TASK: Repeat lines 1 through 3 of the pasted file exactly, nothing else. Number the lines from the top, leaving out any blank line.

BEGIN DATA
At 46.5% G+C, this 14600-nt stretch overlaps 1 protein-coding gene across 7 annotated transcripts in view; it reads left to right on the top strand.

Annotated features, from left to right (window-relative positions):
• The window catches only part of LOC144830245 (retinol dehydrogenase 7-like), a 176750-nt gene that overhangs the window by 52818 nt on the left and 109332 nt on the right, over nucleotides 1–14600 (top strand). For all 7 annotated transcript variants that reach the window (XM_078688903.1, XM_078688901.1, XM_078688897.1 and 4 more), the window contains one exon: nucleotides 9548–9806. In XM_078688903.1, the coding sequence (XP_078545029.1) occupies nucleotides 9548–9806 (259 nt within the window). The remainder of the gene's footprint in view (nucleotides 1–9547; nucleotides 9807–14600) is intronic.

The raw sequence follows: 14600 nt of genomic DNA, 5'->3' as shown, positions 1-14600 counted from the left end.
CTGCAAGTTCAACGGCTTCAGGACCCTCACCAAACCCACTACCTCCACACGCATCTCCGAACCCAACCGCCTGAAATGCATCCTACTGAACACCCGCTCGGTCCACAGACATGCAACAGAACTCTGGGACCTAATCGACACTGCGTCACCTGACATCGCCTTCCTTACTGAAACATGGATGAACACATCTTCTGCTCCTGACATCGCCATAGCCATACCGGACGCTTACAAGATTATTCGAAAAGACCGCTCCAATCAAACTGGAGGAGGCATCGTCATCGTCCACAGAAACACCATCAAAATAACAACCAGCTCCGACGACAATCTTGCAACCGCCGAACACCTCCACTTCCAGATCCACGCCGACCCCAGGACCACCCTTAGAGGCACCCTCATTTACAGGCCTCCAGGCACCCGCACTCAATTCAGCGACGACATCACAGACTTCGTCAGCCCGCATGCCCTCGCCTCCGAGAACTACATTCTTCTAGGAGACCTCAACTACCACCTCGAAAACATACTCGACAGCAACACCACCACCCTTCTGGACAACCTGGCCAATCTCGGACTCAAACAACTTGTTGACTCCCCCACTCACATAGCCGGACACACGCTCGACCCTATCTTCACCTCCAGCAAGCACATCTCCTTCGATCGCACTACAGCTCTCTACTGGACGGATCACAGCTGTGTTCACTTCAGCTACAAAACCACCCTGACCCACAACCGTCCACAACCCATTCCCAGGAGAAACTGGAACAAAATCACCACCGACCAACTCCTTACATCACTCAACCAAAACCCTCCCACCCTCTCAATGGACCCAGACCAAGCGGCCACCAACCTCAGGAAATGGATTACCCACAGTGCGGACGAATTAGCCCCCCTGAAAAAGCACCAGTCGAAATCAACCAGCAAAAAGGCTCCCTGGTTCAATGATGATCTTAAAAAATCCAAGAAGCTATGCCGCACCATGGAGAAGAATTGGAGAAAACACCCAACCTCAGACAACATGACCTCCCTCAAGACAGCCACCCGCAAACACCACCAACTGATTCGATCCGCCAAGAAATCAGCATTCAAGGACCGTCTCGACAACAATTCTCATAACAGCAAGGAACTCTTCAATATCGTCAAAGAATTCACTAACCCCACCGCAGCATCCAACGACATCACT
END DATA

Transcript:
At 46.5% G+C, this 14600-nt stretch overlaps 1 protein-coding gene across 7 annotated transcripts in view; it reads left to right on the top strand.

Annotated features, from left to right (window-relative positions):
• The window catches only part of LOC144830245 (retinol dehydrogenase 7-like), a 176750-nt gene that overhangs the window by 52818 nt on the left and 109332 nt on the right, over nucleotides 1–14600 (top strand). For all 7 annotated transcript variants that reach the window (XM_078688903.1, XM_078688901.1, XM_078688897.1 and 4 more), the window contains one exon: nucleotides 9548–9806. In XM_078688903.1, the coding sequence (XP_078545029.1) occupies nucleotides 9548–9806 (259 nt within the window). The remainder of the gene's footprint in view (nucleotides 1–9547; nucleotides 9807–14600) is intronic.